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  1. #1
    ccz
    ccz is offline
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    Advice about hardware / expresso machine

    Im new to the coffee business. I have a partner who wants to start a coffee shop in a very un-wired part of the country, Utah.
    Utah is a population where there are many LDS, and via their religious doctrine they are forbidden to drink coffee....

    Sufficed to say, I have to open a coffee house to step outside the box, and maybe introduce coffee to people for the very first time in their lives.

    We want to get the best coffee machine that our money can buy. Unfortunately, we are limited to $2000 for this purchase.

    I have seen many machines that fit this price range, but I want to sell the BEST coffee possible (of course).

    I have heard that this brand would be a good choice: La San Marco

    Any advice?

    Also, in the future we want to roll out with a mobile coffee kiosk, does anyone know where there are plans for building one of these units, or where I could buy one?

    Thanks in advance!

  2. #2
    ccz
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    If this helps, we are above 5000 ft, and I have been told we may need a special machine for the higher altitude.

    ?

  3. #3
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    in my experience which may be a little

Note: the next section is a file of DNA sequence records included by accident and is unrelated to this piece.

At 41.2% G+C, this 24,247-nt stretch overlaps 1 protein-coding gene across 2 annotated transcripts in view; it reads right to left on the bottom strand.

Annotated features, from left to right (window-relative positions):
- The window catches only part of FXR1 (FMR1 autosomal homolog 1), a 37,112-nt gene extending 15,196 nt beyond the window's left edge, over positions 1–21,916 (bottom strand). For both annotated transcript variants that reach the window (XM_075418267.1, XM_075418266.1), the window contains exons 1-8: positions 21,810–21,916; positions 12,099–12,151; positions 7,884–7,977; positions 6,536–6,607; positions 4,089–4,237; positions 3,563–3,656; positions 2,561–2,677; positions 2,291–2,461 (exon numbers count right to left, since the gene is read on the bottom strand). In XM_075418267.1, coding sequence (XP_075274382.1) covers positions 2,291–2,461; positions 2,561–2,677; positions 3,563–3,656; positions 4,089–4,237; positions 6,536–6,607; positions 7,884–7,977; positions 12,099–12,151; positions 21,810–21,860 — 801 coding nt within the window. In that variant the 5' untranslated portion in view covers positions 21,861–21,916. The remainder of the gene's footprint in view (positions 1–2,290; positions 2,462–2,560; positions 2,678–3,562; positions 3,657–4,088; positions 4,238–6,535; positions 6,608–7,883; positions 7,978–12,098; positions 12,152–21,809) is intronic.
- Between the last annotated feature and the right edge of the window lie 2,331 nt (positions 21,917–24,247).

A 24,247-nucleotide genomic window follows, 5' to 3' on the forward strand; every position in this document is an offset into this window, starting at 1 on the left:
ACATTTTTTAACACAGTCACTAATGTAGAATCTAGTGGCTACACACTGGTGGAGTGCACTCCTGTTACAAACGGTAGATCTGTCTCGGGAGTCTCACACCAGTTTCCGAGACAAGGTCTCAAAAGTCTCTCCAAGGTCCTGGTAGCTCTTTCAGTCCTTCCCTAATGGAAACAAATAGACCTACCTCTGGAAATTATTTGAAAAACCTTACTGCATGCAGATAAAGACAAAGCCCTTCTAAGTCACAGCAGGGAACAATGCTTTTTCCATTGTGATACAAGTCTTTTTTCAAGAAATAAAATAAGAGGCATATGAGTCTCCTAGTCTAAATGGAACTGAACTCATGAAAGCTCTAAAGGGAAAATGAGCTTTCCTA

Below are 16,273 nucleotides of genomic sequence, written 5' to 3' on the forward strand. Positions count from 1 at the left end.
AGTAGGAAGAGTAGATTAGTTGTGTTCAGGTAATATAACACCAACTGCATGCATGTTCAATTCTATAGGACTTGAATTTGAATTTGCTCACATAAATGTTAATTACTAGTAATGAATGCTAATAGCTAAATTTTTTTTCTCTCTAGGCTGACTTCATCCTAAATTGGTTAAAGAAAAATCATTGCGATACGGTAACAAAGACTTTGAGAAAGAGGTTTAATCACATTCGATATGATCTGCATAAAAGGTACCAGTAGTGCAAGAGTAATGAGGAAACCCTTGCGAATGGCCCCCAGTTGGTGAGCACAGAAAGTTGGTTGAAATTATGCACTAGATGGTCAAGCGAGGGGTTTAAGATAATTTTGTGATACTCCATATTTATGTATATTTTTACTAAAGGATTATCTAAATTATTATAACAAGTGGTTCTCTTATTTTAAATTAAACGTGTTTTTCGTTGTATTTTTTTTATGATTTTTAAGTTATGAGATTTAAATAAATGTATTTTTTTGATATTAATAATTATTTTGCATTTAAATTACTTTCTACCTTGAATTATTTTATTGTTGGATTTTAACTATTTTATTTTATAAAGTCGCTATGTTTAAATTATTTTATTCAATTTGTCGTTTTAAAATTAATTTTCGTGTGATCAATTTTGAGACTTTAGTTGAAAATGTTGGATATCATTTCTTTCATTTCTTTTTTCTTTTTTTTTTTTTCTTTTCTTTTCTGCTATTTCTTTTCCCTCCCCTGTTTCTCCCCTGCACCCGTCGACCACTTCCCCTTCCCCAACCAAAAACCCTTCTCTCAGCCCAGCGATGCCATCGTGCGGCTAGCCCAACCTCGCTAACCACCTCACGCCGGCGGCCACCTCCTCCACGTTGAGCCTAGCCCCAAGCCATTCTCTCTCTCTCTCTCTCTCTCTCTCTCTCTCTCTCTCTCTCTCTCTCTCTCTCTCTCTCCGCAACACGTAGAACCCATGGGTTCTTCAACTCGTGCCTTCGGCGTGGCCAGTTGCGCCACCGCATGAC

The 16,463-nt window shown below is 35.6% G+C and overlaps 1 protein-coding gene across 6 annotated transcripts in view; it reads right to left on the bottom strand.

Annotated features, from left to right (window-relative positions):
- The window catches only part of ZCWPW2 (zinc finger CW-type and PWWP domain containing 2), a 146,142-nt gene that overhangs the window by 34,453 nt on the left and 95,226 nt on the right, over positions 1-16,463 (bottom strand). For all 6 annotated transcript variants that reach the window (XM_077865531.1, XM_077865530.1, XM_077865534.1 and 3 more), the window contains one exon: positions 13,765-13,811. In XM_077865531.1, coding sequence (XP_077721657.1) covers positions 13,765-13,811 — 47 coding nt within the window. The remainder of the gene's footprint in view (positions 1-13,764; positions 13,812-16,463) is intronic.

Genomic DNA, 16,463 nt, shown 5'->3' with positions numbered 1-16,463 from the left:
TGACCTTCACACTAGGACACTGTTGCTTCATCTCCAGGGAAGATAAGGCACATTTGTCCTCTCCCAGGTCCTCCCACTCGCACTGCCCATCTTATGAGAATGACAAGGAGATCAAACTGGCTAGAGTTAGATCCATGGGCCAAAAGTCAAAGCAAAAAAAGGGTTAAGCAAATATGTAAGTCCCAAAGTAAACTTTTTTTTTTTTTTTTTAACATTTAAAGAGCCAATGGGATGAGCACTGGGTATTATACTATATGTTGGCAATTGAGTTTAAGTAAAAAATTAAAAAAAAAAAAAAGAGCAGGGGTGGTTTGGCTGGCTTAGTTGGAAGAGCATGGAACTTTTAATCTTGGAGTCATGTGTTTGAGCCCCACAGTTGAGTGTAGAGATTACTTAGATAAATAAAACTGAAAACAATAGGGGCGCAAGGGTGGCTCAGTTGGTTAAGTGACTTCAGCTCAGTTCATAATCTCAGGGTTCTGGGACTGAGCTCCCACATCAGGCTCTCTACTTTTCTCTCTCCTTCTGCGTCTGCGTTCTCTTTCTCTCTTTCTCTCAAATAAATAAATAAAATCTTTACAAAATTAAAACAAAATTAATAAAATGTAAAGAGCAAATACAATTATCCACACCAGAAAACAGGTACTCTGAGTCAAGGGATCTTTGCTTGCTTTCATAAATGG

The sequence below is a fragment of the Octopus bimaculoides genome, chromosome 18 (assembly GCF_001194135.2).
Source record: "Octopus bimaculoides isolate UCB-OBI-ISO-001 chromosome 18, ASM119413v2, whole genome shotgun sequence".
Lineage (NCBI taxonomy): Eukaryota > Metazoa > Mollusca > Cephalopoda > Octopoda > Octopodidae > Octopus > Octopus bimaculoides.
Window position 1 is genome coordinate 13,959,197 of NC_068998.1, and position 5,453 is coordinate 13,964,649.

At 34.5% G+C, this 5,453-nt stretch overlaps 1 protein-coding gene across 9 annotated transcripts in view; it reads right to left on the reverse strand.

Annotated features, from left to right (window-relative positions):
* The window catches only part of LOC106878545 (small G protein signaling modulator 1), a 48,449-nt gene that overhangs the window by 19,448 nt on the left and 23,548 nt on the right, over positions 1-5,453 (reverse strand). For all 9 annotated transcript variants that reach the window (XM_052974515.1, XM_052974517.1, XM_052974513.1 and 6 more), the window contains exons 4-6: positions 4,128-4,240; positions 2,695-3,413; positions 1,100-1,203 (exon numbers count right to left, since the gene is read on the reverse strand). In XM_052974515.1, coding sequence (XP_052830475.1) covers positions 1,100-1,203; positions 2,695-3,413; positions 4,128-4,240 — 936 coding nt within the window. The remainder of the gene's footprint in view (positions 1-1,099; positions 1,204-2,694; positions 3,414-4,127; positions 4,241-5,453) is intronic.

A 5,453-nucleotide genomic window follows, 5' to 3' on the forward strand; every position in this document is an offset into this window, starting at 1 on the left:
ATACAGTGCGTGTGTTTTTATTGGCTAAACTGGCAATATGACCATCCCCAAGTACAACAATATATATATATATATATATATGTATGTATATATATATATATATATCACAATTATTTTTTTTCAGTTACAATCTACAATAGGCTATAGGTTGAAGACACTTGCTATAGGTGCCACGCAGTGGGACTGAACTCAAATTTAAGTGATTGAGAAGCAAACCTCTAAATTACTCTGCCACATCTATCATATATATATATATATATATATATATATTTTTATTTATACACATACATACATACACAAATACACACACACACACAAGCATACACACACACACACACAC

a very expensive coffee maker is not necessary, Who gave you this idea? was it a salesman?

    My ideas on what it takes to make a good cup of cofee.

    a standard good commercial maker (about $350 for coffee) espresso (I have no idea)
    great beans (fresh gourmet roasted)
    a good grinder (burr if able)
    good water (filtered)
    A passion for coffee

    This is basicaly what I think is needed to make an excellent cup of coffee
    mmm espresso

  4. #4
    ccz
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    My apologies for not being more clear, I meant an expresso machine.
    The person that advised me owned a coffee cart/ kiosk and had tried many models.

    I just want to try to get something very high quality for $2000 for commercial usage.

  5. #5
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    email me

    im in a service tech in idaho , send me a email and ill help with all you need to know.

  6. #6
    ccz
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    Im still looking for some advice on this. Here are the two that I am contemplating.


    ECM Giotto Premium Espresso Machine
    http://www.coffee-makers-espresso-machi ... chine.html

    Gaggia Titanium
    http://www.aabreecoffee.com/Gaggia/ga_titanium.cfm


    This will be for a very small coffee shop, located in an area with a small population. The town we are in has 30,000 people in it, and they are mostly LDS (Mormons) who are forbidden to drink coffee anyway.

    The nearest city has a population of about 100,000 people, and they too are Mormons.

    So, I don't expect this coffee shop to ever get more than 40 patrons in one day. Although, I would surely welcome it. It just doesn't seem possible for where I live.

    So I don't need a very heavy duty machine. Thats why I picked those two machines.

    Does anyone have any opinions on them?

  7. #7
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    I've read that high altitude does affect coffee brewing.